May 5, 2014
40th anniversary of federal Safe Drinking Water Act observed during Safe Drinking Water Week in Minnesota
New video, annual report recognize impact of landmark federal legislation
With the declaration of May 4-10 as Safe Drinking Water Week in Minnesota by Gov. Mark Dayton, the Minnesota Department of Health (MDH) is urging all Minnesotans to celebrate the 40th anniversary of the federal Safe Drinking Water Act (SDWA).
The significance of this national landmark legislation is the theme of the MDH annual report on the status of drinking water in the state and the subject of a video produced by MDH on the Act. The video features former Minnesota Governor Al Quie and Vice President Walter Mondale, who were members of Congress when SDWA was enacted. It is on the MDH YouTube channel at: http://youtu.be/inLZwGZSvSc.
"Water and air don't respect state boundaries," Mondale says in the video, explaining the importance of the federal law. "Minnesota was probably the best in the country, but many states were not doing a good job. Americans couldn't be sure of safe drinking water, and the '74 Act that we passed was designed to use the power of the federal government to provide leadership and funding to help states do the job."
"Water travels across state lines," Quie elaborated, "and to leave it to each state, then how horrible it would be if Minnesota, for instance, would not have pure water . . . That's our responsibility as citizens of this nation."
Appearances in the video by the commissioners of the Minnesota Pollution Control Agency (MPCA) and MDH point out the need for collaboration between state agencies as well as other private and public organizations. MPCA Commissioner John Linc Stine emphasized the need for prevention in protecting drinking water supplies. "Prevention is the most cost-effective strategy we have in cleaning up our water resources."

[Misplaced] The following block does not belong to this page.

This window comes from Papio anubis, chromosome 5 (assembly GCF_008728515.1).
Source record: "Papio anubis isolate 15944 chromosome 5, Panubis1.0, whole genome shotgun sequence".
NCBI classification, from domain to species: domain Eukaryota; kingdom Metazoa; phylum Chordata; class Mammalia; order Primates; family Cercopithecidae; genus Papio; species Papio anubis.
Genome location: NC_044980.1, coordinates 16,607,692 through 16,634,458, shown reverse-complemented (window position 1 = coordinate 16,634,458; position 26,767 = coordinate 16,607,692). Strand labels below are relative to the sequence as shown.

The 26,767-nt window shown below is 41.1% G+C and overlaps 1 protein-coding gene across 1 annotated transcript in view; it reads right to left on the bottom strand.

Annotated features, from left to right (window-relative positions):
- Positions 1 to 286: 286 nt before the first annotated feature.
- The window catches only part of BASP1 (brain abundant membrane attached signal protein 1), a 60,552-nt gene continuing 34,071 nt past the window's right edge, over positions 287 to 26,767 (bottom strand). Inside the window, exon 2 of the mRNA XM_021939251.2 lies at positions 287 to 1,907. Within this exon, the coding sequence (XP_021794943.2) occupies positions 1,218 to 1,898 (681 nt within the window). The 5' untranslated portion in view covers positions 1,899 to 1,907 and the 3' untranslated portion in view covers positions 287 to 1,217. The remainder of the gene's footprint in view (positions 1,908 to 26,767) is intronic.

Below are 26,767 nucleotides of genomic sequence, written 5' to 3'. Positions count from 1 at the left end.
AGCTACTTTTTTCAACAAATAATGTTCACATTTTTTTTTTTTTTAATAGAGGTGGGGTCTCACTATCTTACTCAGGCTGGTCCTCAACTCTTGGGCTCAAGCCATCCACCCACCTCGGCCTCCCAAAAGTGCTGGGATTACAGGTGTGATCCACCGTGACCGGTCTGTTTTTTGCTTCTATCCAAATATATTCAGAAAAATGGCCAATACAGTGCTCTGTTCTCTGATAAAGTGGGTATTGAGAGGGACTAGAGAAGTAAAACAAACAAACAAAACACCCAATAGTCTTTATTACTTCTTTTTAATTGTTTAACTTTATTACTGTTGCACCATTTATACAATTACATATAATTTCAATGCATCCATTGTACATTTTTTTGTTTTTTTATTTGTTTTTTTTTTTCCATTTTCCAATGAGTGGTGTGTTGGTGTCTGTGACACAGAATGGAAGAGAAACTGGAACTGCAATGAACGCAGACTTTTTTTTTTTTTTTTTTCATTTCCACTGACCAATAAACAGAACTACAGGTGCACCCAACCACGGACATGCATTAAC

Minnesota Health Commissioner Dr. Edward Ehlinger cited the importance of the 2008 Clean Water, Land, and Legacy Amendment, which sets aside resources to protect drinking water. "It's an investment for the future while we work today to protect things for our children, our grandchildren, and our great-grandchildren," said Ehlinger. "Minnesota has been forward-looking in terms of environmental issues."
The passage of the Safe Drinking Water Act (SDWA) marked the first time a national set of regulations and standards was established to include all public-water suppliers in the United States. The Act directed the U. S. Environmental Protection Agency to develop health-based standards for a number of contaminants-both naturally occurring and those that result from human and animal activity-that may be found in drinking water supplies. The Act affects all water systems that serve water to the public (in general, to more than 25 people on a regular basis) in the United States, all U. S. territories and commonwealths and tribal reservations. It does not apply to private wells or bottled water.
Before the Act, Minnesota already had strong regulations in place to protect drinking water, including rules requiring submission and approval of plans for public water supplies, a state plumbing code and prohibitions of cross connections between potable and non-potable water supplies, training and licensing of water operators, and annual inspections of public water supplies in the state. SDWA extended these safeguards and more across the country.